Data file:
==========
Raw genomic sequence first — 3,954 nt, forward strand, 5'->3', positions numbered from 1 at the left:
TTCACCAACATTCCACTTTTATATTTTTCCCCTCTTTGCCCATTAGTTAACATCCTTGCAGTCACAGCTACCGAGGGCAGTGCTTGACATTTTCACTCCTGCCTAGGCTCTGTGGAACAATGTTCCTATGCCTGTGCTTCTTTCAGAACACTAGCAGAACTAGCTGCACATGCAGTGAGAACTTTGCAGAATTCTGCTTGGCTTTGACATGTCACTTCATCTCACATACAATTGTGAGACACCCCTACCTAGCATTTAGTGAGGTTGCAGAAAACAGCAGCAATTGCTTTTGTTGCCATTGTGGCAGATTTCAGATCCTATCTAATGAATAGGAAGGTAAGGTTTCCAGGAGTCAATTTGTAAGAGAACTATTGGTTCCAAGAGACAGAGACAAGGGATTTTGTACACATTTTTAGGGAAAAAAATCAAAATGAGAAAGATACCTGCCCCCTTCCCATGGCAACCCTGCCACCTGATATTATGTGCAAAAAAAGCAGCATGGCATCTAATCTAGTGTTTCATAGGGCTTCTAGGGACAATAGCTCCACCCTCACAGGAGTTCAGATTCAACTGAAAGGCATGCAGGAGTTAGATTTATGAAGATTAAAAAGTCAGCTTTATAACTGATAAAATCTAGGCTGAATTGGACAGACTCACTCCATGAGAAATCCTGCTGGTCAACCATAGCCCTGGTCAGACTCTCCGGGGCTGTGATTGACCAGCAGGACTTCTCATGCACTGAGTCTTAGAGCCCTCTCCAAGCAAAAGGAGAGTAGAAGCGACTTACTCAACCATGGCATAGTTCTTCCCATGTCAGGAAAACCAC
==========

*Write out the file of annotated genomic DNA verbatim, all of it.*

Raw genomic sequence first — 3,954 nt, forward strand, 5'->3', positions numbered from 1 at the left:
TTCACCAACATTCCACTTTTATATTTTTCCCCTCTTTGCCCATTAGTTAACATCCTTGCAGTCACAGCTACCGAGGGCAGTGCTTGACATTTTCACTCCTGCCTAGGCTCTGTGGAACAATGTTCCTATGCCTGTGCTTCTTTCAGAACACTAGCAGAACTAGCTGCACATGCAGTGAGAACTTTGCAGAATTCTGCTTGGCTTTGACATGTCACTTCATCTCACATACAATTGTGAGACACCCCTACCTAGCATTTAGTGAGGTTGCAGAAAACAGCAGCAATTGCTTTTGTTGCCATTGTGGCAGATTTCAGATCCTATCTAATGAATAGGAAGGTAAGGTTTCCAGGAGTCAATTTGTAAGAGAACTATTGGTTCCAAGAGACAGAGACAAGGGATTTTGTACACATTTTTAGGGAAAAAAATCAAAATGAGAAAGATACCTGCCCCCTTCCCATGGCAACCCTGCCACCTGATATTATGTGCAAAAAAAGCAGCATGGCATCTAATCTAGTGTTTCATAGGGCTTCTAGGGACAATAGCTCCACCCTCACAGGAGTTCAGATTCAACTGAAAGGCATGCAGGAGTTAGATTTATGAAGATTAAAAAGTCAGCTTTATAACTGATAAAATCTAGGCTGAATTGGACAGACTCACTCCATGAGAAATCCTGCTGGTCAACCATAGCCCTGGTCAGACTCTCCGGGGCTGTGATTGACCAGCAGGACTTCTCATGCACTGAGTCTTAGAGCCCTCTCCAAGCAAAAGGAGAGTAGAAGCGACTTACTCAACCATGGCATAGTTCTTCCCATGTCAGGAAAACCAC